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KU alumna Sarah Smarsh receives National TRIO Achiever Award

Sarah Smarsh

Citing her “long-standing commitment to the mission of TRIO programs through her writing and journalism,” the Council on Opportunity in Education (COE) will award author and University of Kansas graduate Sarah Smash a 2021 National TRIO Achiever Award. Smarsh was recognized during COE’s 40th Annual Conference Award Banquet on September 13 in Atlanta, GA. While she was unable to be present, Smarsh will accept the 2021 award in-person at COE’s next annual conference in September 2022.

The TRIO Achiever award acknowledges TRIO alumni who have accomplished something extraordinary in their designated professions. Sarah Smarsh has not only accomplished in her field as a writer of journalism and books, but the topics she writes about—class, privilege, place, politics, gender—specifically relate to TRIO Programs.

The Federal TRIO programs provide support services for first-generation college students, with the goal of achieving academic success through post-secondary education and beyond. There are several TRIO programs housed at the University of Kansas, such as TRIO Upward Bound, TRIO Talent Search, and the program Smarsh participated in was the KU TRIO McNair Scholars Program, which is designed to diversify academic and research fields by preparing students for graduate school through scholarly activities and research opportunities. Prior to becoming a McNair Scholar, Smarsh earned work-study money as an Upward Bound tutor providing academic help to middle- and high school students in Topeka and Kansas City.

“As a first-generation student, I lacked many things my middle-class peers took for granted: parental financial support, a computer, family guidance through the college experience. I was an engaged student who performed well in and outside the classroom yet was often food-insecure and psychologically overwhelmed.” —Sarah Smarsh

“As a first-generation student, I lacked many things my middle-class peers took for granted: parental financial support, a computer, family guidance through the college experience. I was an engaged student who performed well in and outside the classroom yet was often food-insecure and psychologically overwhelmed,” Smarsh said. “When I passed a McNair Program flyer printed with the terms “first-generation” and “low-income,” I finally had words for the otherness I felt on campus even as a racially privileged student. The KU McNair Scholars Program did more than just provide needed resources and push me toward higher academic goals—it validated my struggles and showed me that I was not alone.”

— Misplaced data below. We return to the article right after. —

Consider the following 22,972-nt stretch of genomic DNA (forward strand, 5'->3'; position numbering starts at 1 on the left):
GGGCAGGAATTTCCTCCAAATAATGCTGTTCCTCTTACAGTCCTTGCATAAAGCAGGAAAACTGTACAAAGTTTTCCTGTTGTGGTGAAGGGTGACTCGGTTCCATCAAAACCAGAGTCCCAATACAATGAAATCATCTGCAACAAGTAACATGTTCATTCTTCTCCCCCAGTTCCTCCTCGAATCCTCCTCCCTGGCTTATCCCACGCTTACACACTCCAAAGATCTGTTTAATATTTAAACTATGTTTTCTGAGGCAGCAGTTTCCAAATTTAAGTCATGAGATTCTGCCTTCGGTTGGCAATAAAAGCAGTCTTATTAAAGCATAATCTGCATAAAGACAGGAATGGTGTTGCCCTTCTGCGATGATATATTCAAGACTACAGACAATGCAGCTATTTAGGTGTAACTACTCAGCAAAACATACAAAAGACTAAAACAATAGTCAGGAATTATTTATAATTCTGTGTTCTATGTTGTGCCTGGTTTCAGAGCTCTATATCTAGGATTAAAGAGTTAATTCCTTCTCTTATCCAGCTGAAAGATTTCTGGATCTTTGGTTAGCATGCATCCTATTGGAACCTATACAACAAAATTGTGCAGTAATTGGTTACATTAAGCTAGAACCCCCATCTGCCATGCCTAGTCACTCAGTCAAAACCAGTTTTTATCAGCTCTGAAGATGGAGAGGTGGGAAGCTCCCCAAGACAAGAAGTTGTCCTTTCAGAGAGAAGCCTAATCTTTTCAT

Becoming a McNair Scholar her senior year at KU provided her a research stipend to help her begin research on her long-dreamed book project and also led her to apply for graduate school. As a first-generation college student, this was something she had not considered prior the program. Smarsh went on to graduate school at Columbia University, where she earned an MFA in non-fiction writing. She was a tenured English professor at Washburn University in Topeka before leaving academia to focus on her writing.

In 2018, Smarsh published her first book Heartland: A Memoir of Working Hard and Being Broke in the Richest Country on Earth, which became an instant New York Times bestseller, a National Book Award finalist, and earned rave reviews in various publications. Detailing her childhood growing up on a family farm outside of Wichita, Heartland explores themes common to Smarsh’ work, such as class, economic hardship, and busting stereotypes of rural America.

In 2020, Smarsh published She Come by It Natural: Dolly Parton and the Women Who Lived Her Songs, a cultural analysis of the celebrated singer, songwriter, and philanthropist. The book was a finalist for the National Book Critics Circle Award in Non-Fiction.

“This award is special to me not so much because it recognizes my professional accomplishments today, but because it comes from higher-education advocates who know about the difficult journey it took to get there. I share this honor with all of them and hold their work in the highest esteem.”

“I am deeply humbled by the National TRIO Achiever Award,” Smarsh said. “This award is special to me not so much because it recognizes my professional accomplishments today, but because it comes from higher-education advocates who know about the difficult journey it took to get there. I share this honor with all of them and hold their work in the highest esteem.”

Smarsh is the second TRIO alumnus from the University of Kansas to receive the Achiever award. In 2018, Aaron Rahsaan Thomas, Creator & Executive Producer of the television show S.W.A.T., received the honor.

About KU TRIO McNair Scholars Program:

The KU TRIO McNair Scholars Program’s mission is to diversify the academic and research fields by preparing low-income, first-generation, and underrepresented college students for the Ph.D. The program provides engaged and experiential learning through research and scholarly activities to produce lifelong learners and leaders who represent the diversity of our society at large.

Facilitated by the Center for Educational Opportunity Programs (CEOP), federal TRIO Programs at the University of Kansas provide support for academic, financial, social, and career goals to students, adults, veterans, and families by partnering with Kansas school districts and communities in Northeastern Kansas.

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